Not a moss, but actually a lichen, reindeer moss is among the showiest of the group known as filigree lichens. For their size, the creamy-white plants are among the most distinctive of our native plants. Slow-growing and long-lived, the delicately and intricately branched plants can develop into nicely rounded mounds about 6" in height and 12" in diameter. In color and form, the plants are reminiscent of certain types of coral. Their appearance is the same at any time of the year.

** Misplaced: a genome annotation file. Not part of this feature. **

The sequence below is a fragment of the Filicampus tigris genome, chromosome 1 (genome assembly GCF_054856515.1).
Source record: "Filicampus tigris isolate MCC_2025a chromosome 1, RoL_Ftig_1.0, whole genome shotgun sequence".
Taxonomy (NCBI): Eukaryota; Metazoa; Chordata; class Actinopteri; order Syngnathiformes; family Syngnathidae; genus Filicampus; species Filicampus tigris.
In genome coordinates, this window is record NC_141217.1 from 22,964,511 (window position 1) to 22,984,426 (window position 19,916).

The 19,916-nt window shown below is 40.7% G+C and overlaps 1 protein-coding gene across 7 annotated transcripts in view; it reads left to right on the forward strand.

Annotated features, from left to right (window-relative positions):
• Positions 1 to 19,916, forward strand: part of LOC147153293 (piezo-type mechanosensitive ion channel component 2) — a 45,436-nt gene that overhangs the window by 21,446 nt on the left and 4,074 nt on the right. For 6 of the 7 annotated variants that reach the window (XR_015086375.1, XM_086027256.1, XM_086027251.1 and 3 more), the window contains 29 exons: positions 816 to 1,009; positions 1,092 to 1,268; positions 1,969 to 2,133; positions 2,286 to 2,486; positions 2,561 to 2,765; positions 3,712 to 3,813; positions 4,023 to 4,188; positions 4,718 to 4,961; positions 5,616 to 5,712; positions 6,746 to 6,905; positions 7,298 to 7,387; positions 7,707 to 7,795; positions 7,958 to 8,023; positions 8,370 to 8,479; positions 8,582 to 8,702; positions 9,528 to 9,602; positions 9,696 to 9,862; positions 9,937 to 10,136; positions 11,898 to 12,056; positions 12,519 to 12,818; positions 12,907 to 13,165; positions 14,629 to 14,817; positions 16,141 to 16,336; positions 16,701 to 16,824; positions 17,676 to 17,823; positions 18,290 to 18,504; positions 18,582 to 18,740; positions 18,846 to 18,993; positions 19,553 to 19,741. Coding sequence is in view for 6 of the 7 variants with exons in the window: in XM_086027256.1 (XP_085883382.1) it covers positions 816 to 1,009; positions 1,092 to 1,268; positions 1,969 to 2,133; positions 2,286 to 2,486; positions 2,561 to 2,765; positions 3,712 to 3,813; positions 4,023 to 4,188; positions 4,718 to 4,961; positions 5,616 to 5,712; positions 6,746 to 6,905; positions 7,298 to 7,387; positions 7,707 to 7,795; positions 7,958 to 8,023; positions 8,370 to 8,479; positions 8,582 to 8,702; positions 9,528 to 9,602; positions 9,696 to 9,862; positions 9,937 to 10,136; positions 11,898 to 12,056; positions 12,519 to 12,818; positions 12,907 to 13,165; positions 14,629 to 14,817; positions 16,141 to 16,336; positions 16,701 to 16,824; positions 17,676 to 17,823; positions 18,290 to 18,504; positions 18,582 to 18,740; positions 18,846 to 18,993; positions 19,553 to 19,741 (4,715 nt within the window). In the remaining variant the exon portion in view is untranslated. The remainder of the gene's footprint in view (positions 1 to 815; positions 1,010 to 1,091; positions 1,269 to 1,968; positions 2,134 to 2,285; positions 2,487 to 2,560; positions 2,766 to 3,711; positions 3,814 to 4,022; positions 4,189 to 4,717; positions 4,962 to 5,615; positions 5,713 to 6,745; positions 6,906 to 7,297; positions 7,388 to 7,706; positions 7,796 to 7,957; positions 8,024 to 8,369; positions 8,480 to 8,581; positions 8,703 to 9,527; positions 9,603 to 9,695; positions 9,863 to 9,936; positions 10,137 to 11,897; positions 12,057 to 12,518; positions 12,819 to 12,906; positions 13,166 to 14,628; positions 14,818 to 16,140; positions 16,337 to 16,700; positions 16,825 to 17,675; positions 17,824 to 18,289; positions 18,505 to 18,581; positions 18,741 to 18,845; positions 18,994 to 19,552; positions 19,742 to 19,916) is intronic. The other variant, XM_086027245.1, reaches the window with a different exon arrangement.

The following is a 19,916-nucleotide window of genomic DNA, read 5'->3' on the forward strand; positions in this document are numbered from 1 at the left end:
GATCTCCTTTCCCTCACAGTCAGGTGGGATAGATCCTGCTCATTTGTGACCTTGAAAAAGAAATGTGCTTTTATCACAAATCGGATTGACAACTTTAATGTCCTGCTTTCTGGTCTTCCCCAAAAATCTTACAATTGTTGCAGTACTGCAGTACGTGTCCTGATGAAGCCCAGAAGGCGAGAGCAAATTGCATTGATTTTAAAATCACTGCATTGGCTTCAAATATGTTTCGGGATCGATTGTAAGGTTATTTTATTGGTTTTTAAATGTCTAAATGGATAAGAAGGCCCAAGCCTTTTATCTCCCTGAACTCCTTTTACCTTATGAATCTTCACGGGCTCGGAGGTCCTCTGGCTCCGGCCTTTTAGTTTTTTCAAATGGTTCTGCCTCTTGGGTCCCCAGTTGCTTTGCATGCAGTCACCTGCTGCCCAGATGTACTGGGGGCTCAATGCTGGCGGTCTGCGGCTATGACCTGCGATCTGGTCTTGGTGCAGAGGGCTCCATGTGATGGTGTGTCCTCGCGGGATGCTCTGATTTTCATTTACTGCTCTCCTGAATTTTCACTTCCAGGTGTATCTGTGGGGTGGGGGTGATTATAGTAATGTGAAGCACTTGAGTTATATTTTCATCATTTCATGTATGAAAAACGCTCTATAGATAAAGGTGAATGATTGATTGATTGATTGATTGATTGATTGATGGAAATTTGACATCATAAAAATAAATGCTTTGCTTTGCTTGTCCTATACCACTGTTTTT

Reindeer moss occurs naturally here in poor, sandy soil, in partial shade to nearly full sun. George Schenk states in Moss Gardening that reindeer moss can be readily cultivated even on rocks if given a small pocket of soil in which to establish. In dry weather the plants become hard and crisp; when moisture returns they quickly become soft and pliant again.
We have not yet been able to identify this species, which is native here, but we will continue to try. Its range of cultivation is uncertain. Similar species of Cladonia occur from the Arctic to at least as far south as Florida. It is likely that this species is adapted to the range of zones indicated, and perhaps beyond.